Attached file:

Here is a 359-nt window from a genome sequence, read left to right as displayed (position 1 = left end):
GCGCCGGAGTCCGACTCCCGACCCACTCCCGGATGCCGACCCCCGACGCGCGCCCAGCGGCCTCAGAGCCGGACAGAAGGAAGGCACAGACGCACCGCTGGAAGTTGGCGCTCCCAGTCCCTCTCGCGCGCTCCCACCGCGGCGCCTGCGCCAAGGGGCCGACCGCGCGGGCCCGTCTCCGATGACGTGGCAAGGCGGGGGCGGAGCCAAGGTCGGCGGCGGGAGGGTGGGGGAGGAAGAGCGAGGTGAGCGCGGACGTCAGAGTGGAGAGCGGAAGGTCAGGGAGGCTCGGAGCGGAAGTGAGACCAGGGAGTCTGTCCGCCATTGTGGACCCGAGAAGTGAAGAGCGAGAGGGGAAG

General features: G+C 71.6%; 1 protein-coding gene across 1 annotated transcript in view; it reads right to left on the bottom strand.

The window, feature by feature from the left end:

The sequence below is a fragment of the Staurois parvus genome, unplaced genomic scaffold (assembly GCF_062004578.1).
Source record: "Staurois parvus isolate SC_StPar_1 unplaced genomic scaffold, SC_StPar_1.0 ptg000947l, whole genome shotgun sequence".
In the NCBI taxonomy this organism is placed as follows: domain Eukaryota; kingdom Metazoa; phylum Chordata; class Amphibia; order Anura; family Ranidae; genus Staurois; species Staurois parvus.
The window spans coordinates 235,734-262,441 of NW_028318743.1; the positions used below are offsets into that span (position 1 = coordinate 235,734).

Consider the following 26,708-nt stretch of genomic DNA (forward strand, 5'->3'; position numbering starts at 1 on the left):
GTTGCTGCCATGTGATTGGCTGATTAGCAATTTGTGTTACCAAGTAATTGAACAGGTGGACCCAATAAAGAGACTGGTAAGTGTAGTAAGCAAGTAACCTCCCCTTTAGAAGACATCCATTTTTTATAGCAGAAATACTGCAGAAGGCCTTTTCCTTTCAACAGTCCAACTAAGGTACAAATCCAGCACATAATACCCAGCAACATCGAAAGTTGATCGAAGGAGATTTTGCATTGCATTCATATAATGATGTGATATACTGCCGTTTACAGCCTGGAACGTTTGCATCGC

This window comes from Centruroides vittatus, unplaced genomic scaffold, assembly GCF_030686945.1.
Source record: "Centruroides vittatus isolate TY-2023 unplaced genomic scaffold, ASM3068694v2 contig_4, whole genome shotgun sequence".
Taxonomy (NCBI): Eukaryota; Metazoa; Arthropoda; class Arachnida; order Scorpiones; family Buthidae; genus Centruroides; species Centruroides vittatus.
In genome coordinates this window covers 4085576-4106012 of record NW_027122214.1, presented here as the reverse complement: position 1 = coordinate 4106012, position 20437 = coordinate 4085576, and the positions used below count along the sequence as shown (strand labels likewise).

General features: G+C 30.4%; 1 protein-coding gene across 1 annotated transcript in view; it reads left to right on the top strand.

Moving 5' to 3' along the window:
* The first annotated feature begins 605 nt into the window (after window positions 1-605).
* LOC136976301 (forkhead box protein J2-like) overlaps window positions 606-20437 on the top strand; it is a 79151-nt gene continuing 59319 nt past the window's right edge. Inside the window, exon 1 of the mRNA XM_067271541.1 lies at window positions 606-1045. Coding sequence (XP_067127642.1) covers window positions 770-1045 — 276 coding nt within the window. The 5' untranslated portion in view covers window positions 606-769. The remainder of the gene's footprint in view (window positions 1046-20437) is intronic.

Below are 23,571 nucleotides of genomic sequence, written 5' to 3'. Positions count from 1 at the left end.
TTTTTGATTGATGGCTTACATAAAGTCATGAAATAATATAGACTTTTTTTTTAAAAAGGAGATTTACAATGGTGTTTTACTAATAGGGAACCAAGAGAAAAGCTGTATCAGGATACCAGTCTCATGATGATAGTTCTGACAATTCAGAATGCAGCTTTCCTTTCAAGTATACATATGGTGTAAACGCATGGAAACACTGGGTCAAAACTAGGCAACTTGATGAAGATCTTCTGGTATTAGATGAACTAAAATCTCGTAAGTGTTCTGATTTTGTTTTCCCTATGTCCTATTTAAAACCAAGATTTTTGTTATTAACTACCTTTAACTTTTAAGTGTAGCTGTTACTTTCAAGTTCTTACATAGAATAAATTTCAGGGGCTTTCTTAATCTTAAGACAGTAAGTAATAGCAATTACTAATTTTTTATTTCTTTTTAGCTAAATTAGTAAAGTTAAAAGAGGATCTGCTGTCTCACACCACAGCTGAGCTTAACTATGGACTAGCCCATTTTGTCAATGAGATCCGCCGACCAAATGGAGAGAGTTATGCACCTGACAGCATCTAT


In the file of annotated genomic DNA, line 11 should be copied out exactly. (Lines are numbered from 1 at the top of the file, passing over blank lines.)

This window comes from Centruroides vittatus, unplaced genomic scaffold, assembly GCF_030686945.1.